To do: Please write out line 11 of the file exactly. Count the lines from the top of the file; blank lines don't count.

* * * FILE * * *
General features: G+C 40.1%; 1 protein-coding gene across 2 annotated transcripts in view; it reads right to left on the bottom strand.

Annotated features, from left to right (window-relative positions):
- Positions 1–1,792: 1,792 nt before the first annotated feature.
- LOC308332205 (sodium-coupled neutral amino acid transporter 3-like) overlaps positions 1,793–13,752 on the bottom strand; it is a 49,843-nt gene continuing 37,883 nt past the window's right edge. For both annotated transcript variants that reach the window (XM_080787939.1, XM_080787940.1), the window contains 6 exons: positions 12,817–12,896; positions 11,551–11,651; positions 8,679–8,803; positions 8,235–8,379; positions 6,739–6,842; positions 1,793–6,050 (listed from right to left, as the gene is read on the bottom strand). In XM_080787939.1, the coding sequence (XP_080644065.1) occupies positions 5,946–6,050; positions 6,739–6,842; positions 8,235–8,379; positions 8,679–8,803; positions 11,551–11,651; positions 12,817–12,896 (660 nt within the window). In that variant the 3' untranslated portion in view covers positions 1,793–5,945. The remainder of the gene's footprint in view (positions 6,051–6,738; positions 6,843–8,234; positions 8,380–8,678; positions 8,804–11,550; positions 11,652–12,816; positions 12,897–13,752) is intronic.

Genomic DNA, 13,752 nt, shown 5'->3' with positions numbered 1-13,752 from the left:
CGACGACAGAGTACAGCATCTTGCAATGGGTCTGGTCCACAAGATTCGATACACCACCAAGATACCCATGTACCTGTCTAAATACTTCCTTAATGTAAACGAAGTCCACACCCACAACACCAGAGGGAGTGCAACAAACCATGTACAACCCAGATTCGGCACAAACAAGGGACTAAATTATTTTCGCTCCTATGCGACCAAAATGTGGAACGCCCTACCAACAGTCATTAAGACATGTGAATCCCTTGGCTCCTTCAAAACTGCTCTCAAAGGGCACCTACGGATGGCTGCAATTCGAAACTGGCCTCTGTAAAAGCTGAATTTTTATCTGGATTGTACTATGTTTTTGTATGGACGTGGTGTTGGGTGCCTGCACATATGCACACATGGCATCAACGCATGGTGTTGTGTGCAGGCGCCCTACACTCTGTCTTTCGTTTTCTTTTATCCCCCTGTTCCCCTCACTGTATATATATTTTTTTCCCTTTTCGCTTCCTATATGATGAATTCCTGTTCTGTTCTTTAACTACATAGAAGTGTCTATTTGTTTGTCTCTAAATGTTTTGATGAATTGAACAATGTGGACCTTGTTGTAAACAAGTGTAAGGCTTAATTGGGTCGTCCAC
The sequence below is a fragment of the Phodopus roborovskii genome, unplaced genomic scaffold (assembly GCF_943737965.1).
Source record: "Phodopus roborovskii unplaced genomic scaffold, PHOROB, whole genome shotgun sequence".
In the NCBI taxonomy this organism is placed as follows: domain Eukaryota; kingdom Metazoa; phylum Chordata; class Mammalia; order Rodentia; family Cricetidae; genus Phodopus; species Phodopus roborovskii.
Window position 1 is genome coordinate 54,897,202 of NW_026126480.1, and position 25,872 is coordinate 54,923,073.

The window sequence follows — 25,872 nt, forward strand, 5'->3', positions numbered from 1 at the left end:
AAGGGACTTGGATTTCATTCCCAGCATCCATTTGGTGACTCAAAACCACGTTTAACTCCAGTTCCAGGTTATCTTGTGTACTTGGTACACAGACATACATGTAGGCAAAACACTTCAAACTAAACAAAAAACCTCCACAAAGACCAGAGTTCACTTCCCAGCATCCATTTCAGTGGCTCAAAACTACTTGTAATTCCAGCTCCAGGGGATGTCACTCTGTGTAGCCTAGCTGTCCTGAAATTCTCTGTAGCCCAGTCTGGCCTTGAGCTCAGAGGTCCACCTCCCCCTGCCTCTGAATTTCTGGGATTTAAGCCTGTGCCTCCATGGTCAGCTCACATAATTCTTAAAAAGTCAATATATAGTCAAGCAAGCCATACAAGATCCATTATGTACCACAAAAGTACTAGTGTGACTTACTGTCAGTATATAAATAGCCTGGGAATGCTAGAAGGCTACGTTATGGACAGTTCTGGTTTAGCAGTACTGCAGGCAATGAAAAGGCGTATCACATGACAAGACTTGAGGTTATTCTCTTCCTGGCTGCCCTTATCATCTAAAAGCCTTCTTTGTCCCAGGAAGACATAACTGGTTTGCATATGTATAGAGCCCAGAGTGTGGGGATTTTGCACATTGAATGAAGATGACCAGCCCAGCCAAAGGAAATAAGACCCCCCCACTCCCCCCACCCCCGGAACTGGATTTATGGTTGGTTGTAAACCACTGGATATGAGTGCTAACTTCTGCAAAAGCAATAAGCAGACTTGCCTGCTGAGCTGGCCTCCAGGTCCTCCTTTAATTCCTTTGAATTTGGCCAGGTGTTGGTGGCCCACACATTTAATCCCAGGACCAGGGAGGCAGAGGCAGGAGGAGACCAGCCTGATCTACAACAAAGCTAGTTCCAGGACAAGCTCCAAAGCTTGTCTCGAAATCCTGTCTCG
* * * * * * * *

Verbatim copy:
The window sequence follows — 25,872 nt, forward strand, 5'->3', positions numbered from 1 at the left end: